When the Civil War ended many soldiers returned to New Hampshire looking for jobs; most headed west.  The Grange, a fraternal organization which encourages families to band together to promote the economic and political well-being of the community and agriculture was founded after the Civil War in 1867.  The oldest American agricultural advocacy group, Grange 44 stands across the road from the common today.

Londonderry has a proud and rich history of serving this great country in a time of War.  If you get a chance today, stop by the Town Common and read the names on all the monuments representing all those that served.

Read about Colonel William Pillsbury.  Who severed with honor representing the State of New Hampshire and Londonderry.

William Pillsbury:  The Man Who Made Broadway


Town Common Clean Up for Earth Day

In honor of Earth Day Junior Girl Scout troop 12328 cleaned up the Londonderry Town Common as a community service activity in honor of Earth Day.  Members of the troop are made up of girls in 4th and 5th grade at Matthew Thornton.


Honoring Veterans on Veterans Day.

Celebrated each Veterans Day by American Legion Post 27 the annual parade will take place on Saturday, Nov 10, at 10:00 am on the Londonderry Town Common.

Invited to march have been emergency personnel, Boy and Girl Scout Troops and the Lancer Marching Band will also participate in the Parade.

Each November 11, Americans take time to thank the brave men and women who have battled and sacrificed for our freedom and rights. Schools close, government buildings fly the American flag with pride, and foot soldiers, sailors, Marines and airmen receive many thanks and praises. But the holiday wasn’t originally created to commemorate all soldiers of all wars.

Nearly 100 years ago, World War I, also known as “The Great War”, ended when the Treaty of Versailles was signed on June 28, 1919. However, fighting had already ceased seven months prior to the treaty. An armistice, or a temporary cessation of hostilities, between Allied Nations and Germany went into effect on the 11th hour of the 11th day of the 11th month. This became the reason why November 11, 1918 became the end of the “war to end all wars.”

In November of 1919, President Wilson proclaimed November 11 as Armistice Day by speaking these words: “To us in America, the reflections of Armistice Day will be filled with solemn pride in the heroism of those who died in the country’s service and with gratitude for the victory, both because of the thing from which it has freed us and because of the opportunity it has given America to show her sympathy with peace and justice in the councils of the nations…”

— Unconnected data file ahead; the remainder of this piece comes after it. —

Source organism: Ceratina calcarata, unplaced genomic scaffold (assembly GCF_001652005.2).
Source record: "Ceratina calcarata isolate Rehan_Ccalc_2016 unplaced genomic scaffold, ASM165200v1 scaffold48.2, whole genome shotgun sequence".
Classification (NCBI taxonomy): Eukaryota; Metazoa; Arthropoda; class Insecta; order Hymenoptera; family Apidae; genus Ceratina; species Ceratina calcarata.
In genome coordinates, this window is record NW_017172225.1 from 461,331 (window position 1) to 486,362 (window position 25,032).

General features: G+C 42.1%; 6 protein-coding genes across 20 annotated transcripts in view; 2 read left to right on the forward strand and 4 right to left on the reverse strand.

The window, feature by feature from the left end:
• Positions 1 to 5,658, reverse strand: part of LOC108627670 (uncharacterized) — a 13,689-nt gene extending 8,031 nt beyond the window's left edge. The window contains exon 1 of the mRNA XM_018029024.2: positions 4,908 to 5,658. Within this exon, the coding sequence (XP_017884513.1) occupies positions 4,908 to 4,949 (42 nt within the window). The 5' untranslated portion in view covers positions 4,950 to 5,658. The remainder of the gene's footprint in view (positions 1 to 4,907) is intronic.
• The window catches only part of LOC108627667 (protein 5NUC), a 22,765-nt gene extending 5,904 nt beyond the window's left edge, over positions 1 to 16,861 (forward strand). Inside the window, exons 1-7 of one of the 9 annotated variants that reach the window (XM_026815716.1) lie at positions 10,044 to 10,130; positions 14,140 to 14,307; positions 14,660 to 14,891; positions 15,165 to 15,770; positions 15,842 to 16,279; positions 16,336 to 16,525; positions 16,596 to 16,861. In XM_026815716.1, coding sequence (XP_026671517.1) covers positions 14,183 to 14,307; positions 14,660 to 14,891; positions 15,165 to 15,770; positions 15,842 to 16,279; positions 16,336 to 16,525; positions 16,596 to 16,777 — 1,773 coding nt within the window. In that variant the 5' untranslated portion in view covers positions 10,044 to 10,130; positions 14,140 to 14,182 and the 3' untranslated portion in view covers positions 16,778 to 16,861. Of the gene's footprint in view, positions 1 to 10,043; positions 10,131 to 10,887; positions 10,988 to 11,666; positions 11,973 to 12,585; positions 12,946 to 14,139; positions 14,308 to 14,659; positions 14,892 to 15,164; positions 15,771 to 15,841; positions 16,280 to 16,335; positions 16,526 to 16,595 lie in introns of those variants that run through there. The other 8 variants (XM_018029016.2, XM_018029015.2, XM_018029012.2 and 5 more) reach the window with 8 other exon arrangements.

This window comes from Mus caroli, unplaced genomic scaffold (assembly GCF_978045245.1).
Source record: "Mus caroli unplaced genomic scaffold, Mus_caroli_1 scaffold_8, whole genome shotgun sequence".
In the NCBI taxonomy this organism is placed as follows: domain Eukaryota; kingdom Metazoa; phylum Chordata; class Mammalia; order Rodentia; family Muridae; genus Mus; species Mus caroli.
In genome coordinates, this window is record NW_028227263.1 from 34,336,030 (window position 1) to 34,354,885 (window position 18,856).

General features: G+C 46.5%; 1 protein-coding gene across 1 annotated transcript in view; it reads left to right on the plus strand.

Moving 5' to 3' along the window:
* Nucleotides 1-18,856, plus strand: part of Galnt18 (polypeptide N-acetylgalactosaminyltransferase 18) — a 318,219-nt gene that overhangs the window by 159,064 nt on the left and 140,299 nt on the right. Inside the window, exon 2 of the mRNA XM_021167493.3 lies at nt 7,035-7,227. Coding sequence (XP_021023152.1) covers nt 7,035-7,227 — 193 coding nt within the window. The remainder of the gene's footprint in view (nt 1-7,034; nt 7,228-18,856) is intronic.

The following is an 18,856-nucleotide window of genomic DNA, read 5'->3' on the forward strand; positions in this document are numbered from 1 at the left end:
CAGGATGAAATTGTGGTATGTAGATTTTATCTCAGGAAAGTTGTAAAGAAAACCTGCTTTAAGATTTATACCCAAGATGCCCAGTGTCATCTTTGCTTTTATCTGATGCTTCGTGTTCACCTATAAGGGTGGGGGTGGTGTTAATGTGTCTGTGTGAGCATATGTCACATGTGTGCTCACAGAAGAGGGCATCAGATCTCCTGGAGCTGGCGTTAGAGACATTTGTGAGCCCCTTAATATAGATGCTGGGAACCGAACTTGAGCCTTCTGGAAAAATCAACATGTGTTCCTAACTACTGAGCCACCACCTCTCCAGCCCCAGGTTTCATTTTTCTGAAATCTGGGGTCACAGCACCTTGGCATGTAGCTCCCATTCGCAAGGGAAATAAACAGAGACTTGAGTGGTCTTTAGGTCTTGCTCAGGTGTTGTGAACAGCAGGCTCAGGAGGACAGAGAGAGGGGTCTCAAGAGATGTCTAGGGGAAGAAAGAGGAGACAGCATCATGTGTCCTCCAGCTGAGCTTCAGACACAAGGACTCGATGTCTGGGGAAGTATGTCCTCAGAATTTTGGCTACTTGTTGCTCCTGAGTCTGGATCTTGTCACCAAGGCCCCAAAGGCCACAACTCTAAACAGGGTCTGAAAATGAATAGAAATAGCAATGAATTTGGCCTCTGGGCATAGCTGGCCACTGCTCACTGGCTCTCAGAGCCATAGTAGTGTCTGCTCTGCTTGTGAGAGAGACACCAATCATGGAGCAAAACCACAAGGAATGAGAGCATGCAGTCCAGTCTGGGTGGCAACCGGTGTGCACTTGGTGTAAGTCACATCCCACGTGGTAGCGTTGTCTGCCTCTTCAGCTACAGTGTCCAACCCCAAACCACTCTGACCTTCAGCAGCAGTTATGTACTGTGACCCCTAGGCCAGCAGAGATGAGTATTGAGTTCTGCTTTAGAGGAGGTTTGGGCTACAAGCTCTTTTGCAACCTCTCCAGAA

Gathering in Londonderry Common Areas Today

Londonderry Hometown Online News requested an analysis of the pond vs. wetland as we reached 1000 participants in our self selecting survey.  Read “Ponds are for people, Wetlands are for people” by Conservation Commission member and open space task force chairman Mike Speltz he wrote up a thoughtful piece.

Jack read it and provided his own response.

Starting with the premise that what is proposed is the base line, is not a good place to begin. The owners have rights to propose. The residents have rights to counter propose. A more logical, greatly scales back density, would allow our ecology to survive in very close to its present form. Just because the wholesale apple business has fallen upon tough times is no reason to pave over farmland. Other farms in Londonderry have found new crops and new markets. Let’s begin at the beginning not in the middle of a proposed pond.

Woodmont Commons with proposed pond on the left, community Gardens on the right

The last time I drove by our current town common no one was there. I’ve never in forty years seen anyone sitting there. It is a great common place for events several times each year, but to assume that people will all of a sudden sit around an artificial lake and therefore hundreds of homes should be packed in around it to make it so, should be questioned.

The dredged pond in Century Village has benches around it. Although I’ve walked around it and biked around it hundreds of times I’ve never seen anyone sitting on those benches.

Residents sit by their pool and look out on their pond and there is nothing wrong with that. Pond hockey is big for a week or two every other year till deep snow ends the season. Woodmont has a great little skating pond right on Gilcreast right now. It gets some use each year. A larger pond would be needed for three thousand new residents.

Let’s not put the pond before the housing density.

“Jack Falvey Et al:” provides a hometown analysis of Woodmont Commons. Since attending the design charrette offered by the developers of the project Jack has been asking questions, you too have been asking questions, many to Jack himself. He has provided thoughtful analysis from his point of view and shared it back to the questioner and a growing list of Londonderry residents wanting of more information.